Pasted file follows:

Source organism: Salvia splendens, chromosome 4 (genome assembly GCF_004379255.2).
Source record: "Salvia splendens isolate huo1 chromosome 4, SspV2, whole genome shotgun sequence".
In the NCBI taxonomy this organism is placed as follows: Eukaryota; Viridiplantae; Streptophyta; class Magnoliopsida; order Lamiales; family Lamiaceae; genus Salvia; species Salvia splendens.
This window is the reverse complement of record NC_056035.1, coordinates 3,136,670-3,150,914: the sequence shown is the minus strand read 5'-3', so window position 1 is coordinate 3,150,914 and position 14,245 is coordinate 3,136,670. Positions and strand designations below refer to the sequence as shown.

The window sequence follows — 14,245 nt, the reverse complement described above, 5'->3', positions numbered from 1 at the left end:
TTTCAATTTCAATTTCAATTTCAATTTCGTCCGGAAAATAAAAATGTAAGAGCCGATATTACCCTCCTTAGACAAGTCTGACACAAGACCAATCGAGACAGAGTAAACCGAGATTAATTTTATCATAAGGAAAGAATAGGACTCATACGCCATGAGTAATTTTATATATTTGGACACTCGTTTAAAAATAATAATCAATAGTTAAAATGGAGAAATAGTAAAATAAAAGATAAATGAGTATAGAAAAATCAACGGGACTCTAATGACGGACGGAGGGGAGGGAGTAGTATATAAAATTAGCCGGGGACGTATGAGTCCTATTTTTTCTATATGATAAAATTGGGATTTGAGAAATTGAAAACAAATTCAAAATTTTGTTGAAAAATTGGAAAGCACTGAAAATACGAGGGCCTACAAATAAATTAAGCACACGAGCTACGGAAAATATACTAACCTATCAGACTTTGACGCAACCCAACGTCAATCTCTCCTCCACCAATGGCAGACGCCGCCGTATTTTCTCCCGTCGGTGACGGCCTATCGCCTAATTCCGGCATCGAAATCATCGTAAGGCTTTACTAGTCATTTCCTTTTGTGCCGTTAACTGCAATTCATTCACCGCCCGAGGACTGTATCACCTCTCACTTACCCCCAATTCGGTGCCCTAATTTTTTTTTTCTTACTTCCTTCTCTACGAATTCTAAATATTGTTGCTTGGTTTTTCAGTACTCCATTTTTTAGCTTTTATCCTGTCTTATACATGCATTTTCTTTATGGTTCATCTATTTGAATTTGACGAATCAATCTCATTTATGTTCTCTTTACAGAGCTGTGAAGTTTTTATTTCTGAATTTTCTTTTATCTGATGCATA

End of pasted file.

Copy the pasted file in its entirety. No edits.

Source organism: Salvia splendens, chromosome 4 (genome assembly GCF_004379255.2).
Source record: "Salvia splendens isolate huo1 chromosome 4, SspV2, whole genome shotgun sequence".
In the NCBI taxonomy this organism is placed as follows: Eukaryota; Viridiplantae; Streptophyta; class Magnoliopsida; order Lamiales; family Lamiaceae; genus Salvia; species Salvia splendens.
This window is the reverse complement of record NC_056035.1, coordinates 3,136,670-3,150,914: the sequence shown is the minus strand read 5'-3', so window position 1 is coordinate 3,150,914 and position 14,245 is coordinate 3,136,670. Positions and strand designations below refer to the sequence as shown.

The window sequence follows — 14,245 nt, the reverse complement described above, 5'->3', positions numbered from 1 at the left end:
TTTCAATTTCAATTTCAATTTCAATTTCGTCCGGAAAATAAAAATGTAAGAGCCGATATTACCCTCCTTAGACAAGTCTGACACAAGACCAATCGAGACAGAGTAAACCGAGATTAATTTTATCATAAGGAAAGAATAGGACTCATACGCCATGAGTAATTTTATATATTTGGACACTCGTTTAAAAATAATAATCAATAGTTAAAATGGAGAAATAGTAAAATAAAAGATAAATGAGTATAGAAAAATCAACGGGACTCTAATGACGGACGGAGGGGAGGGAGTAGTATATAAAATTAGCCGGGGACGTATGAGTCCTATTTTTTCTATATGATAAAATTGGGATTTGAGAAATTGAAAACAAATTCAAAATTTTGTTGAAAAATTGGAAAGCACTGAAAATACGAGGGCCTACAAATAAATTAAGCACACGAGCTACGGAAAATATACTAACCTATCAGACTTTGACGCAACCCAACGTCAATCTCTCCTCCACCAATGGCAGACGCCGCCGTATTTTCTCCCGTCGGTGACGGCCTATCGCCTAATTCCGGCATCGAAATCATCGTAAGGCTTTACTAGTCATTTCCTTTTGTGCCGTTAACTGCAATTCATTCACCGCCCGAGGACTGTATCACCTCTCACTTACCCCCAATTCGGTGCCCTAATTTTTTTTTTCTTACTTCCTTCTCTACGAATTCTAAATATTGTTGCTTGGTTTTTCAGTACTCCATTTTTTAGCTTTTATCCTGTCTTATACATGCATTTTCTTTATGGTTCATCTATTTGAATTTGACGAATCAATCTCATTTATGTTCTCTTTACAGAGCTGTGAAGTTTTTATTTCTGAATTTTCTTTTATCTGATGCATA